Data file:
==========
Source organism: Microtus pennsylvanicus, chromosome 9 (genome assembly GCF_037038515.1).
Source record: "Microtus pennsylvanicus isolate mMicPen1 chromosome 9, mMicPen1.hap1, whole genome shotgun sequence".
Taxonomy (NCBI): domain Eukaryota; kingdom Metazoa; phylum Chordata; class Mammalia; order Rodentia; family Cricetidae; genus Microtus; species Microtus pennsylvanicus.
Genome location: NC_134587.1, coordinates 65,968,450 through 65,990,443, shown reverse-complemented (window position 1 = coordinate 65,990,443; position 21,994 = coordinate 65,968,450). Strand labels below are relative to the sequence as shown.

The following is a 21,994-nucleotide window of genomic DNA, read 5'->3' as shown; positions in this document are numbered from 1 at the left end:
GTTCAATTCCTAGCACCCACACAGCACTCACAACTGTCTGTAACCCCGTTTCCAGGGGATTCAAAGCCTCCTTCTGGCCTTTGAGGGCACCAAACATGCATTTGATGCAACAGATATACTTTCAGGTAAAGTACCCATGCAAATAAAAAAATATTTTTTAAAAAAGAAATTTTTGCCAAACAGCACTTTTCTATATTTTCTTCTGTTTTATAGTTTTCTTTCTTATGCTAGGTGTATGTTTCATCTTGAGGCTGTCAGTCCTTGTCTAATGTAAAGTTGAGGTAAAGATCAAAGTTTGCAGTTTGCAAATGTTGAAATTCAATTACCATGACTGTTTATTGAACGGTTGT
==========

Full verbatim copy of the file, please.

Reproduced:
Source organism: Microtus pennsylvanicus, chromosome 9 (genome assembly GCF_037038515.1).
Source record: "Microtus pennsylvanicus isolate mMicPen1 chromosome 9, mMicPen1.hap1, whole genome shotgun sequence".
Taxonomy (NCBI): domain Eukaryota; kingdom Metazoa; phylum Chordata; class Mammalia; order Rodentia; family Cricetidae; genus Microtus; species Microtus pennsylvanicus.
Genome location: NC_134587.1, coordinates 65,968,450 through 65,990,443, shown reverse-complemented (window position 1 = coordinate 65,990,443; position 21,994 = coordinate 65,968,450). Strand labels below are relative to the sequence as shown.

The following is a 21,994-nucleotide window of genomic DNA, read 5'->3' as shown; positions in this document are numbered from 1 at the left end:
GTTCAATTCCTAGCACCCACACAGCACTCACAACTGTCTGTAACCCCGTTTCCAGGGGATTCAAAGCCTCCTTCTGGCCTTTGAGGGCACCAAACATGCATTTGATGCAACAGATATACTTTCAGGTAAAGTACCCATGCAAATAAAAAAATATTTTTTAAAAAAGAAATTTTTGCCAAACAGCACTTTTCTATATTTTCTTCTGTTTTATAGTTTTCTTTCTTATGCTAGGTGTATGTTTCATCTTGAGGCTGTCAGTCCTTGTCTAATGTAAAGTTGAGGTAAAGATCAAAGTTTGCAGTTTGCAAATGTTGAAATTCAATTACCATGACTGTTTATTGAACGGTTGT